Beware of Greeks bearing gifts. We’ve all heard that proverb, but few of us could name its source: the Trojan priest Laocoön, a historical character in the Aeneid. “Do not trust the Horse, Trojans,” Virgil has him say. “Whatever it is, I fear the Greeks even bearing gifts.” He was right to do so, as we all know, though his death came not at the hands of the Greek army let into Troy by the soldiers hidden inside the Horse, but those of the gods. As Virgil has it, an enraged Laocoön threw a spear at the Horse when his compatriots disregarded words of caution, and in response the goddess Minerva sent forth a couple of sea serpents to do him in.
The Aeneid, of course, offers only one account of Laocoön’s fate. Sophocles, for instance, had him spared and only his sons killed, and his ostensible crime — being a priest yet marrying — had nothing to do with the Trojan Horse. But whatever drew the serpents Laocoön’s way, the moment they set upon him and his sons was immortalized by Rhodian sculptors Agesander, Athenodoros, and Polydorus in Laocoön and His Sons, among the most famous ancient sculptures in existence since its excavation in 1506. (The sculpture was originally created somewhere between 200 BC and 70 AD.) Various tributes have been paid to it over the centuries, most notably by an Austrian anatomist named Josef Hyrtl, whose built his highly Halloween-suitable recreation out of skeletons — both human and snake.
“According to Christopher Polt, an assistant professor in the classical studies department at Boston College who tweeted a side-by-side comparison of the two versions, Hyrtl created his take on the sculpture at the University of Vienna around 1850,” writes Hyperallergic’s Valentina Di Liscia. In response, a historian named Gregory Stringer tweeted that Hyrtl must have been able to intuit the “proper pose” of Laocoön’s right arm, since in the mid-19th century the sculpture’s original arm was still missing, yet to be rediscovered and reattached, and since 1510 had been replaced in copies with an incorrectly outstretched substitute. Laocoön and His Sons now resides at the Vatican (learn more about it in the Smarthistory video below), but Hyrtl’s skeletal Laocoön and His Sons was destroyed in the 1945 Allied bombing of Vienna.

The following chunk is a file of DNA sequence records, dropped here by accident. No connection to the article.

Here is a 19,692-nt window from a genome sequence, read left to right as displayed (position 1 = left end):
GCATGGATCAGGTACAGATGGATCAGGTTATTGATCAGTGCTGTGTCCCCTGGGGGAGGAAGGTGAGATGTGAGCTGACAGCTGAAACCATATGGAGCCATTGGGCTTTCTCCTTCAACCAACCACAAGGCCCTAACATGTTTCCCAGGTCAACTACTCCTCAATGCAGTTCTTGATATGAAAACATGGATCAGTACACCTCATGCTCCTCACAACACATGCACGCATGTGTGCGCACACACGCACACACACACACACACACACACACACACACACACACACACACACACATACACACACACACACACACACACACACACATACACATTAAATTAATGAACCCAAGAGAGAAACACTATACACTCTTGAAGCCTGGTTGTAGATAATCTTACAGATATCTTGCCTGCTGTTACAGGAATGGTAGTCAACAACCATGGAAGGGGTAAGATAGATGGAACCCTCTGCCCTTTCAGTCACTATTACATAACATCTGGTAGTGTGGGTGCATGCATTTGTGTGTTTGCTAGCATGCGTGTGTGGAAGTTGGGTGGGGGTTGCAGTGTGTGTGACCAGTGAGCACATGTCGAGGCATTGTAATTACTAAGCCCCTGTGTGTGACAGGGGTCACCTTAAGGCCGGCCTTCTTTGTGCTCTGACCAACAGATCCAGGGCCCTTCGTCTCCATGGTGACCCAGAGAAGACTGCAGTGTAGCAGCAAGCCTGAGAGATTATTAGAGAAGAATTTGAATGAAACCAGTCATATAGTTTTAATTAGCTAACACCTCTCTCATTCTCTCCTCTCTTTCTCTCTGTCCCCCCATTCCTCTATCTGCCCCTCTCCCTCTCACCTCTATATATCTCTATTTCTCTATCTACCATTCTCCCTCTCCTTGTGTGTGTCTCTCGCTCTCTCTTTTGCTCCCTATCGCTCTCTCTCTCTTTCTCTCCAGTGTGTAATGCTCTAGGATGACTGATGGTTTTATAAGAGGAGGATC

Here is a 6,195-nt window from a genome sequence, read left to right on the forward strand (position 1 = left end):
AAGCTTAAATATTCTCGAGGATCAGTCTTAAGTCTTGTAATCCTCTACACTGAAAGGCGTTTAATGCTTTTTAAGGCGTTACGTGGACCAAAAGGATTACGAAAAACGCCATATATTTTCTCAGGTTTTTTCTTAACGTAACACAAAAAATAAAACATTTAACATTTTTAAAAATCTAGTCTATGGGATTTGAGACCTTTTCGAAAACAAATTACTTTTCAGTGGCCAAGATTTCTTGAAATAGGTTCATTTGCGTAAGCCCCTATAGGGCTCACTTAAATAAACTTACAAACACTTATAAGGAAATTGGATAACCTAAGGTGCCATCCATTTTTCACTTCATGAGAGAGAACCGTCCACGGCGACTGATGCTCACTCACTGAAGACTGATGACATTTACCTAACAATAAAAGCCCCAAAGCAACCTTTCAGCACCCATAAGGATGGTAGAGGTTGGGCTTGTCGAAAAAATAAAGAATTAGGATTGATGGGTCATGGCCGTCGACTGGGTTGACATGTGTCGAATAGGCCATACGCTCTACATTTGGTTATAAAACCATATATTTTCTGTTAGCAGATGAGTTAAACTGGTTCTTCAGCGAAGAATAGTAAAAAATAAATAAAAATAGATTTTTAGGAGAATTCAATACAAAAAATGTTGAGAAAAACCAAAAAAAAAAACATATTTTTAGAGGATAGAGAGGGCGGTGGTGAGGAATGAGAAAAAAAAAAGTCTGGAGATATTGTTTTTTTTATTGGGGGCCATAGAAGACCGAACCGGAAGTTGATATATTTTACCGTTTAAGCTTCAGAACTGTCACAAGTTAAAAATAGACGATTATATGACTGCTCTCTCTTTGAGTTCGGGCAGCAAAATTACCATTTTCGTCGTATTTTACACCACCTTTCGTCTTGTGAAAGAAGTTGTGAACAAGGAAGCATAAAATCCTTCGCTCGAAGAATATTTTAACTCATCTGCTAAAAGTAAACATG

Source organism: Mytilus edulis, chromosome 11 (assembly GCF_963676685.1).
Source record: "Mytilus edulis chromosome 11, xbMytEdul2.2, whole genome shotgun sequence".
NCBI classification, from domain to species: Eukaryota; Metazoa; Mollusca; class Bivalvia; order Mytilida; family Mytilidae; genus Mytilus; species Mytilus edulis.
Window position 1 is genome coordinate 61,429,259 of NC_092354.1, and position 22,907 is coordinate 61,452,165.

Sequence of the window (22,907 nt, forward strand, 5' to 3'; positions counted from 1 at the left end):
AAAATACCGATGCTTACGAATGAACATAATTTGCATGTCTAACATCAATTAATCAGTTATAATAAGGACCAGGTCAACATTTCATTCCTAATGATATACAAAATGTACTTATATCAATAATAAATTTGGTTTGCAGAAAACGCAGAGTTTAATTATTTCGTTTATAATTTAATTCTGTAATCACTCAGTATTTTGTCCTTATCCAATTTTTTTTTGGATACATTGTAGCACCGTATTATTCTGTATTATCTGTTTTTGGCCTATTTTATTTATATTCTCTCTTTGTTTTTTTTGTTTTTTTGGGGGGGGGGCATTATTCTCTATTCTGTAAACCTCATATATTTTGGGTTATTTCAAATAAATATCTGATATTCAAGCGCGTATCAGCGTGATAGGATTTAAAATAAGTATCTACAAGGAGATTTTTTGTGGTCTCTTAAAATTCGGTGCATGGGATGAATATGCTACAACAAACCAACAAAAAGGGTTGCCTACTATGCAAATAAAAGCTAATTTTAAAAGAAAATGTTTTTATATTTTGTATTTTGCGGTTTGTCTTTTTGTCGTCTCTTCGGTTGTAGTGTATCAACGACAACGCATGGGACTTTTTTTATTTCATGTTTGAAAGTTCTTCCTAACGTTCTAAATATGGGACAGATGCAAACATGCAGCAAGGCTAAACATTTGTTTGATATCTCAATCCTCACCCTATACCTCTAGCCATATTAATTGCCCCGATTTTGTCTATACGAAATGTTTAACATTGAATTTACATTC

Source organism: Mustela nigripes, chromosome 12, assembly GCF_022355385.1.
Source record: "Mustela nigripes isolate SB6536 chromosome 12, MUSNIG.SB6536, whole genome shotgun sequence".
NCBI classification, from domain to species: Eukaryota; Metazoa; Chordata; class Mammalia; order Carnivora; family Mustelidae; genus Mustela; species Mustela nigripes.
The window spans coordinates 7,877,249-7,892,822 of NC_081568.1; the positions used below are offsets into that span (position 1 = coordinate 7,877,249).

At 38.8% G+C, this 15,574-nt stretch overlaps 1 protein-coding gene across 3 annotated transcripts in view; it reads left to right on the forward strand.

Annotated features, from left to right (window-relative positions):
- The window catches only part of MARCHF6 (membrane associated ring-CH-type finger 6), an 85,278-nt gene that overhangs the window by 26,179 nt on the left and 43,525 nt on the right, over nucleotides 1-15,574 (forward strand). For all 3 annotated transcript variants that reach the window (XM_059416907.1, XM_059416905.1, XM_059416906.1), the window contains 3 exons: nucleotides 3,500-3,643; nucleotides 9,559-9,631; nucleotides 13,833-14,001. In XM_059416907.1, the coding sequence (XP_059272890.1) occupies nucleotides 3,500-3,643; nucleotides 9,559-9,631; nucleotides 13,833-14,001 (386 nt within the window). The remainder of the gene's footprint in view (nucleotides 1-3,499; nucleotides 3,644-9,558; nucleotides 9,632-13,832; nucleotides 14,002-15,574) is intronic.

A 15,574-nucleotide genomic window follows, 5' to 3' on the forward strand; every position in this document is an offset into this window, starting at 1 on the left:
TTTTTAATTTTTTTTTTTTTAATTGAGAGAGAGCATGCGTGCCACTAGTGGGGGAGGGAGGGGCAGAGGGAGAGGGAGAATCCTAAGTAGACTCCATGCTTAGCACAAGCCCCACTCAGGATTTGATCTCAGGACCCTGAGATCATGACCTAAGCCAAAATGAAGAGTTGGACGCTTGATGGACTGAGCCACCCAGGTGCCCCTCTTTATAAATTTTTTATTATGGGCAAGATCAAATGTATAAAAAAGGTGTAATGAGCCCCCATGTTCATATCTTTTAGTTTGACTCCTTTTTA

In 2018, a similar project was attempted again for an exhibit at the Houston Museum of Natural Science. The new all-skeleton version of Laocoön and His Sons was created, as the Houston Press‘ Jef Rouner reports, by taxidermist Lawyer Douglas, taxidermy collector Tyler Zottarelle, and artist Joshua Hammond. “It looks a lot like interpretative dance,” Rouner quotes Douglas as saying of Hyrtl’s work. “It’s a beautiful piece, but I was concerned it wasn’t able to capture the original struggle of animal versus human.” Though Agesander, Athenodoros, and Polydorus’ original is known as a “prototypical icon of human agony,” it turns out that “getting perpetually grinning skulls to seem in agony is harder than you might think.” But if any time of the year is right for grinning skulls to express the human experience, surely this is it.
Based in Seoul, Colin Marshall writes and broadcasts on cities, language, and culture. His projects include the Substack newsletter Books on Cities, the book The Stateless City: a Walk through 21st-Century Los Angeles and the video series The City in Cinema. Follow him on Twitter at @colinmarshall, on Facebook, or on Instagram.